Many fundamental physical laws are mathematical consequences of various symmetries of space, time, or other aspects of nature. Specifically, Noether's theorem connects some conservation laws to certain symmetries. For example, conservation of energy is a consequence of the shift symmetry of time (no moment of time is different from any other), while conservation of momentum is a consequence of the symmetry (homogeneity) of space (no place in space is special, or different than any other). The indistinguishability of all particles of each fundamental type (say, electrons, or photons) results in the Dirac and Bose quantum statistics which in turn result in the Pauli exclusion principle for fermions and in Bose-Einstein condensation for bosons. The rotational symmetry between time and space coordinate axes (when one is taken as imaginary, another as real) results in Lorentz transformations which in turn result in special relativity theory. Symmetry between inertial and gravitational mass results in general relativity.
One strategy in the search for the most fundamental laws of nature is to search for the most general mathematical symmetry group that can be applied to the fundamental interactions.
In all accounts of causality, the idea that there are underlying regularities in nature dates to prehistoric times, since even the recognition of cause-and-effect relationships is an implicit recognition that there are laws of nature.
Progress in identifying laws per se, though, was limited by the belief in animism, and by the attribution of many effects that do not have readily obvious causes—such as meteorological, astronomical and biological phenomena— to the actions of various gods, spirits, holy ghosts, supernatural beings, etc. Early attempts to formulate laws in material terms were made by ancient philosophers, including Aristotle, but suffered both from lack of definitions and lack of accurate observations (experimenting), and hence had various misconceptions - such as the assumption that observed effects were due to intrinsic properties of objects, e.g. "heaviness," "lightness," "wetness," etc - which were results lacking accurate supporting experimental data.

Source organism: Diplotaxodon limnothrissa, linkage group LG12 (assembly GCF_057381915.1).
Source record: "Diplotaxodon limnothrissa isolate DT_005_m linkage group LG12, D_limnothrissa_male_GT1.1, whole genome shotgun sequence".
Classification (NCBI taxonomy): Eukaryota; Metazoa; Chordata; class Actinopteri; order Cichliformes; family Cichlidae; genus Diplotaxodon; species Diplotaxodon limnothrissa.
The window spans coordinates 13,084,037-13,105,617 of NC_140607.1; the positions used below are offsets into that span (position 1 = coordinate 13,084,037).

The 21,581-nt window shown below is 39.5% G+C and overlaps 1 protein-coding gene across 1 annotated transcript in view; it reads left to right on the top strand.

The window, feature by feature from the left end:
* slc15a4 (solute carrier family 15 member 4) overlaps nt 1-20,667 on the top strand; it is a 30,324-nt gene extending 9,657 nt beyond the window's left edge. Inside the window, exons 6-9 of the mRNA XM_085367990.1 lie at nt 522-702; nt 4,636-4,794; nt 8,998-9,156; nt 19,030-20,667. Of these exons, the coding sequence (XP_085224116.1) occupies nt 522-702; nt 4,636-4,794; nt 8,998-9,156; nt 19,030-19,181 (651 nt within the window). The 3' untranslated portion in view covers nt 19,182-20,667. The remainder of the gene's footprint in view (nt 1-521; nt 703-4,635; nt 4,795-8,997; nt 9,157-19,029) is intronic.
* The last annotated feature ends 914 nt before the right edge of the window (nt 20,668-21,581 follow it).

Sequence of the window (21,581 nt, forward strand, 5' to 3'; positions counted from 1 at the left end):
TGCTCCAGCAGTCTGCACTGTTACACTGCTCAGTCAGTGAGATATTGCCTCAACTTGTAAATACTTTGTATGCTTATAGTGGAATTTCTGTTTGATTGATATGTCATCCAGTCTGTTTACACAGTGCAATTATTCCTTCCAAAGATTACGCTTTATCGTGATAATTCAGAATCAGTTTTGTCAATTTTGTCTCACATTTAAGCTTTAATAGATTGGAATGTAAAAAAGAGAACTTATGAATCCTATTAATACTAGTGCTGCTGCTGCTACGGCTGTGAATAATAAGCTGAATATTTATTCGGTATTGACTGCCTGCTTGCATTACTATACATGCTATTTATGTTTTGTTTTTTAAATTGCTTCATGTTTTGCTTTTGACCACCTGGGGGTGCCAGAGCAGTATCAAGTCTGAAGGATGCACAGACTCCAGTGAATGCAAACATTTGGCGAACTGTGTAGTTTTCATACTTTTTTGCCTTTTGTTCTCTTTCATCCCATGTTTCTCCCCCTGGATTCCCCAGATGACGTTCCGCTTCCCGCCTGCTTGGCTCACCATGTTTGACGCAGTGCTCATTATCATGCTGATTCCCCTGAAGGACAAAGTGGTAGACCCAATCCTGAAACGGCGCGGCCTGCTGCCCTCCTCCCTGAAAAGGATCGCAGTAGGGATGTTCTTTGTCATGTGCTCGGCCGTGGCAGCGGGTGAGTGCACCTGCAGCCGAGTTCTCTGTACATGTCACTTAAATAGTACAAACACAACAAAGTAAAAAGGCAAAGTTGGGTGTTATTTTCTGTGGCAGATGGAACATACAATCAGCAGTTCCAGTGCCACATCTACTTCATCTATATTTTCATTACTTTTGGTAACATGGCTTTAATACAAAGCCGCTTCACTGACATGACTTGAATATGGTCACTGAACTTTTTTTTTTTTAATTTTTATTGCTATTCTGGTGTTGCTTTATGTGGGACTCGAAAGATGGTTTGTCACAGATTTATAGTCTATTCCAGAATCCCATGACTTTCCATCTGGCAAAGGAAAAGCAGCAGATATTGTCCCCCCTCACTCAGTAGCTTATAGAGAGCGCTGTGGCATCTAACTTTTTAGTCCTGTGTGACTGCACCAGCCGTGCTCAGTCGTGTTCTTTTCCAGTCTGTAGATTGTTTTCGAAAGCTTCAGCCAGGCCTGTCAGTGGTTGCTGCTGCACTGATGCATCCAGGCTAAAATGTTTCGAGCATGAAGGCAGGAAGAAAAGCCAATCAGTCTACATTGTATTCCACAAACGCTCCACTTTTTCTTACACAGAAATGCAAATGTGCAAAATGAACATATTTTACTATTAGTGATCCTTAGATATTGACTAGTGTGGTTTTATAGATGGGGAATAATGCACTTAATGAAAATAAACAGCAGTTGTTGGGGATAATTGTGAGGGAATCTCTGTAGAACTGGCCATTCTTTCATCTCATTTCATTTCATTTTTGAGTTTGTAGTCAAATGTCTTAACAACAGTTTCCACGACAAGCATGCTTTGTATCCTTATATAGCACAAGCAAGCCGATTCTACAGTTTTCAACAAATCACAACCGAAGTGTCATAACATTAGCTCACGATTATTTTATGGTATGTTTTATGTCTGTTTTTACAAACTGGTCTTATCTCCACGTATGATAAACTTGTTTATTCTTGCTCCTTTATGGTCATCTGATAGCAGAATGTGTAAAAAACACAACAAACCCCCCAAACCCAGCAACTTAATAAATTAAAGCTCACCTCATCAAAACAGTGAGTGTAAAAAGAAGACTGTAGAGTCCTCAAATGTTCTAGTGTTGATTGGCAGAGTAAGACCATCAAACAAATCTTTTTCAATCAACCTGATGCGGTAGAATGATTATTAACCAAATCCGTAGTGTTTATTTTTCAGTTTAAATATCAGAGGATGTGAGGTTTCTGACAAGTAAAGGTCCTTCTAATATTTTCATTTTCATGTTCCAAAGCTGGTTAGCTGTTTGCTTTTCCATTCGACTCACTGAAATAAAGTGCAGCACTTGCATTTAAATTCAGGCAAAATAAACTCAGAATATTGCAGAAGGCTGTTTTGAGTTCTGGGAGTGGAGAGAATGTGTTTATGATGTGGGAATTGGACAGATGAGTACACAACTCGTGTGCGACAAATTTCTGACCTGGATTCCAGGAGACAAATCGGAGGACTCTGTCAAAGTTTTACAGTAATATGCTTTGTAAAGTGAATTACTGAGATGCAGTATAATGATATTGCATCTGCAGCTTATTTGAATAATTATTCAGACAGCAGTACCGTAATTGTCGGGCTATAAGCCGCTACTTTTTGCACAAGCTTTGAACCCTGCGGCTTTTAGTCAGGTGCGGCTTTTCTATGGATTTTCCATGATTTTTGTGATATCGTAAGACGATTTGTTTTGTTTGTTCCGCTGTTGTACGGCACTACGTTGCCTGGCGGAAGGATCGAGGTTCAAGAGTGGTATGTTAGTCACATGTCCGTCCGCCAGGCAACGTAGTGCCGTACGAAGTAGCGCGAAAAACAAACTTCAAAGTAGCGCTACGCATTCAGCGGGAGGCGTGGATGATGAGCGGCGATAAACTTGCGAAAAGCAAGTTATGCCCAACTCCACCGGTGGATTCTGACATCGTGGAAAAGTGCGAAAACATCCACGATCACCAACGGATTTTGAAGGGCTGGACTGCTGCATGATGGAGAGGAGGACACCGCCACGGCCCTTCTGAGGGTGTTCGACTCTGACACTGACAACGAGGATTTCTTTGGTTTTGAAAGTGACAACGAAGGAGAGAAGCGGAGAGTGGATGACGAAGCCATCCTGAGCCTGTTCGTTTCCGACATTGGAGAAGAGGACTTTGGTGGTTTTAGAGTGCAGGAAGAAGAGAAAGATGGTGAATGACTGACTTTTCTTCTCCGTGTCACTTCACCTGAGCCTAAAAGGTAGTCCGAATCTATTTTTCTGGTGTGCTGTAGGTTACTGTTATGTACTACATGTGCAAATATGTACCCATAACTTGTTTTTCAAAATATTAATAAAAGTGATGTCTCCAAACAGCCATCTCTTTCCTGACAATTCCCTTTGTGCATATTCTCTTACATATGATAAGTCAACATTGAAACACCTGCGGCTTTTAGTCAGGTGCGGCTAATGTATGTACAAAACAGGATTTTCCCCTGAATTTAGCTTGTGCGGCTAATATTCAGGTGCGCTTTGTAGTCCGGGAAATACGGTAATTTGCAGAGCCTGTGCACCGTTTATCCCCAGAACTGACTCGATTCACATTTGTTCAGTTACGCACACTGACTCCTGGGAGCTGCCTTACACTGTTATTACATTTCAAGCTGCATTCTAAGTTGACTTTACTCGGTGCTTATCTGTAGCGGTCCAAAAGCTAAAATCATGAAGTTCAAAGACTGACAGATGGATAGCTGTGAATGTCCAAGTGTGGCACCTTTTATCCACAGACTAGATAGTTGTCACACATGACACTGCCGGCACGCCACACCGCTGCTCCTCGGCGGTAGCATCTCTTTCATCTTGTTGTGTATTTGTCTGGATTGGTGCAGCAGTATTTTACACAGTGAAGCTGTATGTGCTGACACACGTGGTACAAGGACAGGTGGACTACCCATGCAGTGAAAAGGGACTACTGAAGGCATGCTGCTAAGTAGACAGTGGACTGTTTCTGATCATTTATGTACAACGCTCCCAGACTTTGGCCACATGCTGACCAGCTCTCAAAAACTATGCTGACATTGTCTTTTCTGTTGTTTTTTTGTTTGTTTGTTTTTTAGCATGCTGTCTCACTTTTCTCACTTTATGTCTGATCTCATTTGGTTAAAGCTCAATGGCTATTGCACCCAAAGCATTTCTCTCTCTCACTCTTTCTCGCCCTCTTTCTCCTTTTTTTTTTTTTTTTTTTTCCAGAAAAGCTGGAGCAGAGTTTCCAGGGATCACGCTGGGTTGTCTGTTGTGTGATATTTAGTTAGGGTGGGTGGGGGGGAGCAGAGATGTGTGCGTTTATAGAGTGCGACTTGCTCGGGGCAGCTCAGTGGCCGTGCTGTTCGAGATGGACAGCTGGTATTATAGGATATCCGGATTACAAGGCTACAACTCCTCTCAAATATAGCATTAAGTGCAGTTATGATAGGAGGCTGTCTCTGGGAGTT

The precise formulation of what are today recognized as correct statements of the laws of nature did not begin until the 17th century in Europe, with the beginning of accurate experimentation and development of advanced form of mathematics (see scientific method).
In essence, modern science aims at minimal speculation about metaphysics. This results in spectacular efficiency of science both in explaining how universe works and in making our life better, longer and more interesting (via building effective shelters, transportation, communication and entertainment as well as helping to feed population, cure diseases, etc).
Because of the understanding they permit regarding the nature of our existence, and because of their above-mentioned power for problem-solving and prediction, the discoveries or defining (creation) of the new laws of nature are considered among the greatest intellectual achievements of humanity. Due to their subtlety, their discovery has typically required extraordinary powers of observation and insight, and their discoverers are typically considered among the best and brightest by others in their fields, and, notably in the cases of Newton and Einstein by the general populace as well.
Examples of other observed phenomena sometimes described as laws include the Titius-Bode law of planetary positions, Zipf's law of linguistics, Moore's law of technological growth. Many of these laws fall within the scope of uncomfortable science. Other laws are pragmatic and observational, such as the law of unintended consequences. By analogy, principles in other fields of study are sometimes loosely referred to as "laws". These include Occam's razor as a principle of philosophy and the Pareto principle of economics.
A physical law, scientific law, or a law of nature is a scientific generalization based on empirical observations of physical behavior. Empirical laws are typically conclusions based on repeated scientific experiments over many years, and which have become accepted universally within the scientific community. The production of a summary description of nature in the form of such laws is a fundamental aim of science.
Laws of nature are distinct from the law, either religious or civil, and should not be confused with the concept of natural law. Nor should 'physical law' be confused with 'law of physics' - the term 'physical law' usually covers laws in other sciences (e.g. biology) as well.
Some extremely important laws are simply definitions. For example, the central law of mechanics F = dp/dt (Newton's second "law" of mechanics) is often treated as a mathematical definition of force. Although the concept of force predates Newton's law , there was no mathematical definition of force before Newton. The principle of least action (or principle of stationary action), Schroedinger equation, Heisenberg uncertainty principle, causality and a few other laws also fall into this category (of mathematical definitions).